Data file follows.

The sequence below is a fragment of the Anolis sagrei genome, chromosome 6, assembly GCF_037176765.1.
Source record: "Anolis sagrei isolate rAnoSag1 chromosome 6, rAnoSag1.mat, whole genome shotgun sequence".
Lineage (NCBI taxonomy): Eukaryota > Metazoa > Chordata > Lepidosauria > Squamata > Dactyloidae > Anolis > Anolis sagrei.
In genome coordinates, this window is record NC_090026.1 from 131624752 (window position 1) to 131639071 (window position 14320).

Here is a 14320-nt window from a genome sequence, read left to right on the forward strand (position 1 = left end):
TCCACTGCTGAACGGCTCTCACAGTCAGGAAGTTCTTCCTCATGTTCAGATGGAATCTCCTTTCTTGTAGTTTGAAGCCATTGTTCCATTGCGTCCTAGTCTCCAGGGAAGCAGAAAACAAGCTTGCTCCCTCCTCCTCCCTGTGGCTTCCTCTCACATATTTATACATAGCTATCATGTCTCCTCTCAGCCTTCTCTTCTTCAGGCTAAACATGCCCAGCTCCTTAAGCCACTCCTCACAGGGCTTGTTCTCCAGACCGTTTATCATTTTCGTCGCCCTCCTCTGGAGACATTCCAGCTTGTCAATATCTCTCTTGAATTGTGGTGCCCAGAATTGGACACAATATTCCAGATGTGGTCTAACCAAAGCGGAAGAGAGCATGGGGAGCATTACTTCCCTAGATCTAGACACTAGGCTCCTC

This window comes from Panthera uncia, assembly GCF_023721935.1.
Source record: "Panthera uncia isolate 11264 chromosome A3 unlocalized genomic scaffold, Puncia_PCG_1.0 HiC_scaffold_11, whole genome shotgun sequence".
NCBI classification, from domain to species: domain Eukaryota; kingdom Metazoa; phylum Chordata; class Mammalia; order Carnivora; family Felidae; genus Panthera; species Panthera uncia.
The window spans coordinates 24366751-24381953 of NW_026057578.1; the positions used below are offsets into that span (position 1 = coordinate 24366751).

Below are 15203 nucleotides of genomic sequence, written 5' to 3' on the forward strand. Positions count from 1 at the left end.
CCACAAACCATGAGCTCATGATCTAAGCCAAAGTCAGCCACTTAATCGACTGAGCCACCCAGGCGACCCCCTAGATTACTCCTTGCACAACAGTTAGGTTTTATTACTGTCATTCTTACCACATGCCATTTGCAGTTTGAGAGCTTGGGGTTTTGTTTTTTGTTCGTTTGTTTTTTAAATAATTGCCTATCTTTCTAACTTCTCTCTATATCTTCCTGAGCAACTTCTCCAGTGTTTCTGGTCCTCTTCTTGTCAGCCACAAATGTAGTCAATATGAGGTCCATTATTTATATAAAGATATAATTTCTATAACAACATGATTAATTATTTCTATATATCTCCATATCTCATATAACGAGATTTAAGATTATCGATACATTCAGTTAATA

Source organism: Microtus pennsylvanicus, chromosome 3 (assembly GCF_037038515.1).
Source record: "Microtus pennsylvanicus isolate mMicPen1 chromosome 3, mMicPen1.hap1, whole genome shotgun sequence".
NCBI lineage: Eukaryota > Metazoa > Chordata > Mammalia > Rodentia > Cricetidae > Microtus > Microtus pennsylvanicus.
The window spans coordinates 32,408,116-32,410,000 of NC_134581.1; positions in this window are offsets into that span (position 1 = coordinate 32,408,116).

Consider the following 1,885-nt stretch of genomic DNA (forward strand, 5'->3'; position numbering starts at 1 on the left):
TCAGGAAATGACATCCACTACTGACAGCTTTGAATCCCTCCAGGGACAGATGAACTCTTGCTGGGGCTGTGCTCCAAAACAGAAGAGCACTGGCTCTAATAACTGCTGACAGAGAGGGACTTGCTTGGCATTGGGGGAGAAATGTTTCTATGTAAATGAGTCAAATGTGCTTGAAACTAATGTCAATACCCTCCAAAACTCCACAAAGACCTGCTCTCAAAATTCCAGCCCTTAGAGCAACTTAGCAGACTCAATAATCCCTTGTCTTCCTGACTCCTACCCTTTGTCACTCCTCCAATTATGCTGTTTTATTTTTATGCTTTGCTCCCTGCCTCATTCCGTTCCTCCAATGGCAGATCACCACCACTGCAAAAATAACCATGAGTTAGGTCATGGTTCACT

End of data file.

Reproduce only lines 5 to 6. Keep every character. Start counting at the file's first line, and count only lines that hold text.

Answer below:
Here is a 14320-nt window from a genome sequence, read left to right on the forward strand (position 1 = left end):
TCCACTGCTGAACGGCTCTCACAGTCAGGAAGTTCTTCCTCATGTTCAGATGGAATCTCCTTTCTTGTAGTTTGAAGCCATTGTTCCATTGCGTCCTAGTCTCCAGGGAAGCAGAAAACAAGCTTGCTCCCTCCTCCTCCCTGTGGCTTCCTCTCACATATTTATACATAGCTATCATGTCTCCTCTCAGCCTTCTCTTCTTCAGGCTAAACATGCCCAGCTCCTTAAGCCACTCCTCACAGGGCTTGTTCTCCAGACCGTTTATCATTTTCGTCGCCCTCCTCTGGAGACATTCCAGCTTGTCAATATCTCTCTTGAATTGTGGTGCCCAGAATTGGACACAATATTCCAGATGTGGTCTAACCAAAGCGGAAGAGAGCATGGGGAGCATTACTTCCCTAGATCTAGACACTAGGCTCCTC